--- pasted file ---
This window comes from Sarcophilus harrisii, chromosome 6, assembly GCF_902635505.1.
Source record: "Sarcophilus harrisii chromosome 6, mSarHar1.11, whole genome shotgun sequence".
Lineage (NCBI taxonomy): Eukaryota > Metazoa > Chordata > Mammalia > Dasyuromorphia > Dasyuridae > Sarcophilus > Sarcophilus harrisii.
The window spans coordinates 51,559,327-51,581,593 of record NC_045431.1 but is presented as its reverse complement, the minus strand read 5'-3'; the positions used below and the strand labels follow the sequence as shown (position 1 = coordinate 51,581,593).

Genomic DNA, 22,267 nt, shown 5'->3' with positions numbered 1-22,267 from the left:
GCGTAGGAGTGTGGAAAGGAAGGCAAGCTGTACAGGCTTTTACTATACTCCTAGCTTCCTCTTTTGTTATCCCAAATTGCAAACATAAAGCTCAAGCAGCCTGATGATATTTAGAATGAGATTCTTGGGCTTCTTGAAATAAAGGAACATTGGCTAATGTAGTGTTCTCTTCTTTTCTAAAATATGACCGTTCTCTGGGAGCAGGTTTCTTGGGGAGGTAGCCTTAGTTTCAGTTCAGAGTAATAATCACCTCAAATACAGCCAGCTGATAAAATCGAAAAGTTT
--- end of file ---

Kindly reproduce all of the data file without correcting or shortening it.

This window comes from Sarcophilus harrisii, chromosome 6, assembly GCF_902635505.1.
Source record: "Sarcophilus harrisii chromosome 6, mSarHar1.11, whole genome shotgun sequence".
Lineage (NCBI taxonomy): Eukaryota > Metazoa > Chordata > Mammalia > Dasyuromorphia > Dasyuridae > Sarcophilus > Sarcophilus harrisii.
The window spans coordinates 51,559,327-51,581,593 of record NC_045431.1 but is presented as its reverse complement, the minus strand read 5'-3'; the positions used below and the strand labels follow the sequence as shown (position 1 = coordinate 51,581,593).

Genomic DNA, 22,267 nt, shown 5'->3' with positions numbered 1-22,267 from the left:
GCGTAGGAGTGTGGAAAGGAAGGCAAGCTGTACAGGCTTTTACTATACTCCTAGCTTCCTCTTTTGTTATCCCAAATTGCAAACATAAAGCTCAAGCAGCCTGATGATATTTAGAATGAGATTCTTGGGCTTCTTGAAATAAAGGAACATTGGCTAATGTAGTGTTCTCTTCTTTTCTAAAATATGACCGTTCTCTGGGAGCAGGTTTCTTGGGGAGGTAGCCTTAGTTTCAGTTCAGAGTAATAATCACCTCAAATACAGCCAGCTGATAAAATCGAAAAGTTT